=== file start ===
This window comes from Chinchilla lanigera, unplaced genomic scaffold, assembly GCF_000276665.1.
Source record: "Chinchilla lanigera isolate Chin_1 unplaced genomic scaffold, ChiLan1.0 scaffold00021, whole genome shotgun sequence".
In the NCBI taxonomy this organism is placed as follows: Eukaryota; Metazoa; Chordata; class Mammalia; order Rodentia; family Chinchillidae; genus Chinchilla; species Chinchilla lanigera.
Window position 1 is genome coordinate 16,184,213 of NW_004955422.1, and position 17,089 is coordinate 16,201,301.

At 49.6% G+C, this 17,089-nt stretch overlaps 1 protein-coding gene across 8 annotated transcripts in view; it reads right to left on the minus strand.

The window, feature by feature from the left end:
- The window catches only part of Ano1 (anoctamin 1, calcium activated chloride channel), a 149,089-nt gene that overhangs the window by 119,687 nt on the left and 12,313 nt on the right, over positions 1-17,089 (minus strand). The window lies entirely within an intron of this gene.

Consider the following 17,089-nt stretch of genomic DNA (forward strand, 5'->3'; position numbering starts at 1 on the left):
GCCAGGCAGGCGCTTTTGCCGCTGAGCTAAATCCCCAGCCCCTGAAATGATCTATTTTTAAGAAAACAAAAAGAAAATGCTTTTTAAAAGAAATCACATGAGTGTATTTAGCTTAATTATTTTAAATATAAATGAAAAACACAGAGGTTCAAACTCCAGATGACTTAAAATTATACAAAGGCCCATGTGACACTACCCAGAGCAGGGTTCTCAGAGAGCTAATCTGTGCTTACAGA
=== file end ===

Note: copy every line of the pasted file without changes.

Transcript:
This window comes from Chinchilla lanigera, unplaced genomic scaffold, assembly GCF_000276665.1.
Source record: "Chinchilla lanigera isolate Chin_1 unplaced genomic scaffold, ChiLan1.0 scaffold00021, whole genome shotgun sequence".
In the NCBI taxonomy this organism is placed as follows: Eukaryota; Metazoa; Chordata; class Mammalia; order Rodentia; family Chinchillidae; genus Chinchilla; species Chinchilla lanigera.
Window position 1 is genome coordinate 16,184,213 of NW_004955422.1, and position 17,089 is coordinate 16,201,301.

At 49.6% G+C, this 17,089-nt stretch overlaps 1 protein-coding gene across 8 annotated transcripts in view; it reads right to left on the minus strand.

The window, feature by feature from the left end:
- The window catches only part of Ano1 (anoctamin 1, calcium activated chloride channel), a 149,089-nt gene that overhangs the window by 119,687 nt on the left and 12,313 nt on the right, over positions 1-17,089 (minus strand). The window lies entirely within an intron of this gene.

Consider the following 17,089-nt stretch of genomic DNA (forward strand, 5'->3'; position numbering starts at 1 on the left):
GCCAGGCAGGCGCTTTTGCCGCTGAGCTAAATCCCCAGCCCCTGAAATGATCTATTTTTAAGAAAACAAAAAGAAAATGCTTTTTAAAAGAAATCACATGAGTGTATTTAGCTTAATTATTTTAAATATAAATGAAAAACACAGAGGTTCAAACTCCAGATGACTTAAAATTATACAAAGGCCCATGTGACACTACCCAGAGCAGGGTTCTCAGAGAGCTAATCTGTGCTTACAGA